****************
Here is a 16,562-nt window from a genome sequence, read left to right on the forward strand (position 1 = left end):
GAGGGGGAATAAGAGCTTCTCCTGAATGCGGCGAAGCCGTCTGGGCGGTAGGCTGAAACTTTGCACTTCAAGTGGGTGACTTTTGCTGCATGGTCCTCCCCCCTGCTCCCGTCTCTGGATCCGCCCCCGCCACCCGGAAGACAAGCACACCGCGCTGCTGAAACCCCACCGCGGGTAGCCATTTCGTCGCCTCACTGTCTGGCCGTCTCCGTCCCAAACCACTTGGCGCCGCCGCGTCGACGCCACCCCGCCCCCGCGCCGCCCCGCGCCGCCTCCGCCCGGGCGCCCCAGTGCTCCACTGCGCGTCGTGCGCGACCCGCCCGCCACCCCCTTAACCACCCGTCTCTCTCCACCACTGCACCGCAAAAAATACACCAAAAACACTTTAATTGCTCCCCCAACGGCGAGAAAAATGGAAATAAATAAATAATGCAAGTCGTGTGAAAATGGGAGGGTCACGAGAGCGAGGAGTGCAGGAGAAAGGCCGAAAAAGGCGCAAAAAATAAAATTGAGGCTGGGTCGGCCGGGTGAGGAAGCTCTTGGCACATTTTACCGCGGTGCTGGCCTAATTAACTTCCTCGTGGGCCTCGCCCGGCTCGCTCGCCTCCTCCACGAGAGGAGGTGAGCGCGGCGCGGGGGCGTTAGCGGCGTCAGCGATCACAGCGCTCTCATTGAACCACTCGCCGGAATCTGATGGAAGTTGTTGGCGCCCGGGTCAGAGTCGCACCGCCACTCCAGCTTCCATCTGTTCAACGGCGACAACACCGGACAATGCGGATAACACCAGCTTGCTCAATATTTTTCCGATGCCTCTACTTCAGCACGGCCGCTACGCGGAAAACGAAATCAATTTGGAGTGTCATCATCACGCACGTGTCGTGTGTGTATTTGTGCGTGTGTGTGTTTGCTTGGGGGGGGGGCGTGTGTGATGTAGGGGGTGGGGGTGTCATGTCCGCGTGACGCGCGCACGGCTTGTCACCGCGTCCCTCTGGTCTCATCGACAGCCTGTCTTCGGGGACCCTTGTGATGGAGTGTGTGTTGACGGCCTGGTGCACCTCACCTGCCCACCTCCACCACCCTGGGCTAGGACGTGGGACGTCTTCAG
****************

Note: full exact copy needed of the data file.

Here is a 16,562-nt window from a genome sequence, read left to right on the forward strand (position 1 = left end):
GAGGGGGAATAAGAGCTTCTCCTGAATGCGGCGAAGCCGTCTGGGCGGTAGGCTGAAACTTTGCACTTCAAGTGGGTGACTTTTGCTGCATGGTCCTCCCCCCTGCTCCCGTCTCTGGATCCGCCCCCGCCACCCGGAAGACAAGCACACCGCGCTGCTGAAACCCCACCGCGGGTAGCCATTTCGTCGCCTCACTGTCTGGCCGTCTCCGTCCCAAACCACTTGGCGCCGCCGCGTCGACGCCACCCCGCCCCCGCGCCGCCCCGCGCCGCCTCCGCCCGGGCGCCCCAGTGCTCCACTGCGCGTCGTGCGCGACCCGCCCGCCACCCCCTTAACCACCCGTCTCTCTCCACCACTGCACCGCAAAAAATACACCAAAAACACTTTAATTGCTCCCCCAACGGCGAGAAAAATGGAAATAAATAAATAATGCAAGTCGTGTGAAAATGGGAGGGTCACGAGAGCGAGGAGTGCAGGAGAAAGGCCGAAAAAGGCGCAAAAAATAAAATTGAGGCTGGGTCGGCCGGGTGAGGAAGCTCTTGGCACATTTTACCGCGGTGCTGGCCTAATTAACTTCCTCGTGGGCCTCGCCCGGCTCGCTCGCCTCCTCCACGAGAGGAGGTGAGCGCGGCGCGGGGGCGTTAGCGGCGTCAGCGATCACAGCGCTCTCATTGAACCACTCGCCGGAATCTGATGGAAGTTGTTGGCGCCCGGGTCAGAGTCGCACCGCCACTCCAGCTTCCATCTGTTCAACGGCGACAACACCGGACAATGCGGATAACACCAGCTTGCTCAATATTTTTCCGATGCCTCTACTTCAGCACGGCCGCTACGCGGAAAACGAAATCAATTTGGAGTGTCATCATCACGCACGTGTCGTGTGTGTATTTGTGCGTGTGTGTGTTTGCTTGGGGGGGGGGCGTGTGTGATGTAGGGGGTGGGGGTGTCATGTCCGCGTGACGCGCGCACGGCTTGTCACCGCGTCCCTCTGGTCTCATCGACAGCCTGTCTTCGGGGACCCTTGTGATGGAGTGTGTGTTGACGGCCTGGTGCACCTCACCTGCCCACCTCCACCACCCTGGGCTAGGACGTGGGACGTCTTCAG